health

REBROADCAST #334      28 min 10 sec
From pole to pole: New research into treating bipolar disorder

Prof Allan Young

In this rebroadcast episode, research psychiatrist Prof Allan Young discusses bipolar disorder, and examines leading edge research into finding new treatments for this condition. Presented by Sila Genc.

#404      35 min 47 sec
Getting cancer care to better reflect patients' lived experience

Associate Professor Lidia Schapira

How does a cancer patient's experience of illness help to inform their treatment? Clinical and research oncologist Associate Professor Lidia Schapira explains how health outcomes for cancer patients rely not only on timely diagnosis and medical intervention but on factors such as patients' cognitive and emotional experiences, as well as communications in the clinic. Presented by Dr Andi Horvath.

#402      36 min 12 sec
Silent killer: Coming to grips with an emerging epidemic of viral hepatitis

Associate Professor Ben Cowie

Infectious diseases expert and epidemiologist Dr Ben Cowie explains why viral hepatitis is fast becoming a hidden epidemic with significant public health consequences. Most people with chronic hepatitis types B and C aren't even aware they have the diseases as they show no obvious symptoms or signs, yet they risk severe illness or liver damage. So how is the global health community targeting hepatitis, and how to to grow awareness in a largely unsuspecting public? Presented by Dr Andi Horvath.

#401      35 min 16 sec
Why feeling pain is key to our happiness

Associate Professor Brock Bastian

Research psychologist Brock Bastian argues that a willingness to experience pain is crucial to our pursuit of genuine happiness, and that our efforts to escape unpleasantness or seek out only the positive in fact weaken us in managing life's inevitable difficulties. Presented by Eric van Bemmel.

#399      28 min 10 sec
How attitudes disable: Rethinking our assumptions about people with impairments

Professor Eric Emerson

Social epidemiologist Prof. Eric Emerson argues that "disability" and "being disabled" really refer to the effects of social and economic marginalisation of people with certain types of physical or mental impairments, and not the personal impact of the impairments themselves. While some societies have made strides in improving the lives of the people with impairments, we have yet to tackle our fundamental assumptions about disability and how it arises from the interaction between health conditions and the society in which we live. Presented by Lynne Haultain.

#398      29 min 09 sec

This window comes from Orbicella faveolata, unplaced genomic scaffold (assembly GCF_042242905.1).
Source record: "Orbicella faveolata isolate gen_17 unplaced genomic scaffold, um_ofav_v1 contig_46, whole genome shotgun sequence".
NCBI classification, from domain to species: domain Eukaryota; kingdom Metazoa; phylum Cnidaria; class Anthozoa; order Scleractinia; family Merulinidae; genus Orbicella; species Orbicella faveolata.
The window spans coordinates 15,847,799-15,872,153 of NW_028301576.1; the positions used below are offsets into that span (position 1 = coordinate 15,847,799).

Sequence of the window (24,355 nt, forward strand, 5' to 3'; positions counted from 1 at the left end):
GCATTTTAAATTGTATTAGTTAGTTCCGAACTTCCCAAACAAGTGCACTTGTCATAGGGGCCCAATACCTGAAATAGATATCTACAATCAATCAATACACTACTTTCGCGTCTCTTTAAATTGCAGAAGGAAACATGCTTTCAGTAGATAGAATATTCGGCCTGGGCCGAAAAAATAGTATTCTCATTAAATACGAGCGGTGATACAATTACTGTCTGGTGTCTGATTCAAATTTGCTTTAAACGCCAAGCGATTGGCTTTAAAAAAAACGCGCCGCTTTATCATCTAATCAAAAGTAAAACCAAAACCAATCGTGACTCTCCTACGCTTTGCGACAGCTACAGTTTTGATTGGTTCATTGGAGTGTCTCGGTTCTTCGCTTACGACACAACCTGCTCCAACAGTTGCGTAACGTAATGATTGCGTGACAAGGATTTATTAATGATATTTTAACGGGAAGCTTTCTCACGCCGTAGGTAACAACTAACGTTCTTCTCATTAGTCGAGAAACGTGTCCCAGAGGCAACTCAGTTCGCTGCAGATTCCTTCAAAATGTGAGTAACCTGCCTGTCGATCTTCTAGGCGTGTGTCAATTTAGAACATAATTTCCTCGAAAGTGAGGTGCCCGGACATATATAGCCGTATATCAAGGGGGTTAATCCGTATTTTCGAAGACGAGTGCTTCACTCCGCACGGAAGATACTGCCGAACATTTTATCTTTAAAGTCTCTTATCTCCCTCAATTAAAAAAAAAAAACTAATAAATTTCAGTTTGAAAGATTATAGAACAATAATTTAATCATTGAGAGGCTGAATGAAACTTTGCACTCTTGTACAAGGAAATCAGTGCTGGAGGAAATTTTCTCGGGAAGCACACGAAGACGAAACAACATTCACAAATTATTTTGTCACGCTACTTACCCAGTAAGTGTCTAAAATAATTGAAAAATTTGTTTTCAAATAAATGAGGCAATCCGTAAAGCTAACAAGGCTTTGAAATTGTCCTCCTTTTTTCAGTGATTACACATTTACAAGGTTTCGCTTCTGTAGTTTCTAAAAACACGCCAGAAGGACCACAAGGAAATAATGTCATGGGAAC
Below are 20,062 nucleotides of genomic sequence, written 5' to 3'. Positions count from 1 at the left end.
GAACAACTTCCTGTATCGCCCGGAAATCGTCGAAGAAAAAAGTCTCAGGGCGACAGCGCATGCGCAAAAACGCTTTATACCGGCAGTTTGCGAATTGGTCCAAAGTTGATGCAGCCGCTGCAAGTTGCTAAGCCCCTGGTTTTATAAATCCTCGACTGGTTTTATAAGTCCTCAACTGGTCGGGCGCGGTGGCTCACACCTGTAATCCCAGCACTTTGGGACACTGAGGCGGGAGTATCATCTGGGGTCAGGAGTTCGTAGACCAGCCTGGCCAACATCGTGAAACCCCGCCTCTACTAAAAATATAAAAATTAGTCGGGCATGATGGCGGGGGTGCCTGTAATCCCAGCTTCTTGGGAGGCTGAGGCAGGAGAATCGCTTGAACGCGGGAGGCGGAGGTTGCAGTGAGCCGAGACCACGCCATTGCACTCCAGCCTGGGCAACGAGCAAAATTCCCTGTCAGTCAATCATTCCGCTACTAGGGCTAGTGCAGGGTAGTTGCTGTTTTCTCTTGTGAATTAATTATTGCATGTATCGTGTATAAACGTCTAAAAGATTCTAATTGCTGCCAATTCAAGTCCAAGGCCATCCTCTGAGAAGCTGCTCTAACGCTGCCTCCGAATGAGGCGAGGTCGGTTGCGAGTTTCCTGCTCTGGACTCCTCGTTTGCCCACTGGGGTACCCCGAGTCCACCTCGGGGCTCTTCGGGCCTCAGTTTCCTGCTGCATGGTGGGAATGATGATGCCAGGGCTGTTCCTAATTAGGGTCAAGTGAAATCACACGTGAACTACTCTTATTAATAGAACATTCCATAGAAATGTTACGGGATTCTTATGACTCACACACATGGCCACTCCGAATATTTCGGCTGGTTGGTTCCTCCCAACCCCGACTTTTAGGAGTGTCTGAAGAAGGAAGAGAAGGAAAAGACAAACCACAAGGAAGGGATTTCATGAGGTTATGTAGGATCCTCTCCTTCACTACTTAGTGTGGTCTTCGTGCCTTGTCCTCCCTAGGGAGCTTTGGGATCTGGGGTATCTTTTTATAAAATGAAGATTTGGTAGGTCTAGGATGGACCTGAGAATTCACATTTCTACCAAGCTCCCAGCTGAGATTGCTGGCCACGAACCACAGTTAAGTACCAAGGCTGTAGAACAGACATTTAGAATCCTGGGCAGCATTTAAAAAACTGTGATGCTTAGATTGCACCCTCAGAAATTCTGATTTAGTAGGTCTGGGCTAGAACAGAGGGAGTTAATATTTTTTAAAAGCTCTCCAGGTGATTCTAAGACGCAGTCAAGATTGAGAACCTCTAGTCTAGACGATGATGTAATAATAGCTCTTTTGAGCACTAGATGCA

The baby makers: The science behind healthier embryos and better IVF

Prof. David Gardner

Reproductive biologist Professor David Gardner explains what we're still learning about healthy embryo development, how it's being applied to improve IVF technologies, and the unexpected insights it may offer into how cells implant themselves and proliferate -- including how cancers take hold. Presented by Dr Andi Horvath.

#394      30 min 10 sec
What's killing women? Sex disparity and the shifting landscape of age-related disease

Prof Cassandra Szoeke

Population health researcher Professor Cassandra Szoeke outlines what ails women as they grow older, how men differ from women in age-related diseases, and how public awareness and personal lifestyle change have been shown to have a positive impact on women's quality of life in their later years. Presented by Dr Andi Horvath.

#389      38 min 35 sec
Genetic find and replace with CRISPR: Technology that will revolutionize medicine and agriculture

Prof Jacob Corn

Molecular biologist Prof Jacob Corn describes how gene editing is carried out with CRISPR-Cas9. He explains why this technology has the potential of revolutionizing the treatment of diseases such as sickle cell anemia and malaria. Besides human health, CRISPR-Cas9 can also contribute to improving agriculture and, consequently, food security. Jacob also discusses the possible ethical challenges posed by the widespread application of gene editing. Presented by Dr Andi Horvath.

#387      30 min 53 sec
Team positive: Taking the science of wellbeing to a systems level

Associate Professor Lindsay Oades

Research psychologist Associate Professor Lindsay Oades explains how positive psychology and wellbeing literacy, once largely focused on the individual, are being taken to a group level to promote healthier, more skillful interactions in organisations and human networks. Presented by Dr Andi Horvath.

#385      30 min 34 sec
Outbreak! Human pandemics and how to manage the inevitable

Prof Eddie Holmes

Virologist Eddie Holmes explains how viral and bacterial pandemics of the type that spawned the Black Death and Ebola remain an unpredictable and inevitable part of our future. Professor Holmes describes how new technologies like genomic sequencing help us explore the origins and evolution of pathogens linked to pandemics as far back as Ancient Rome, and how evolving biosecurity and surveillance systems offer us a chance of containing outbreaks. Presented by Dr Andi Horvath.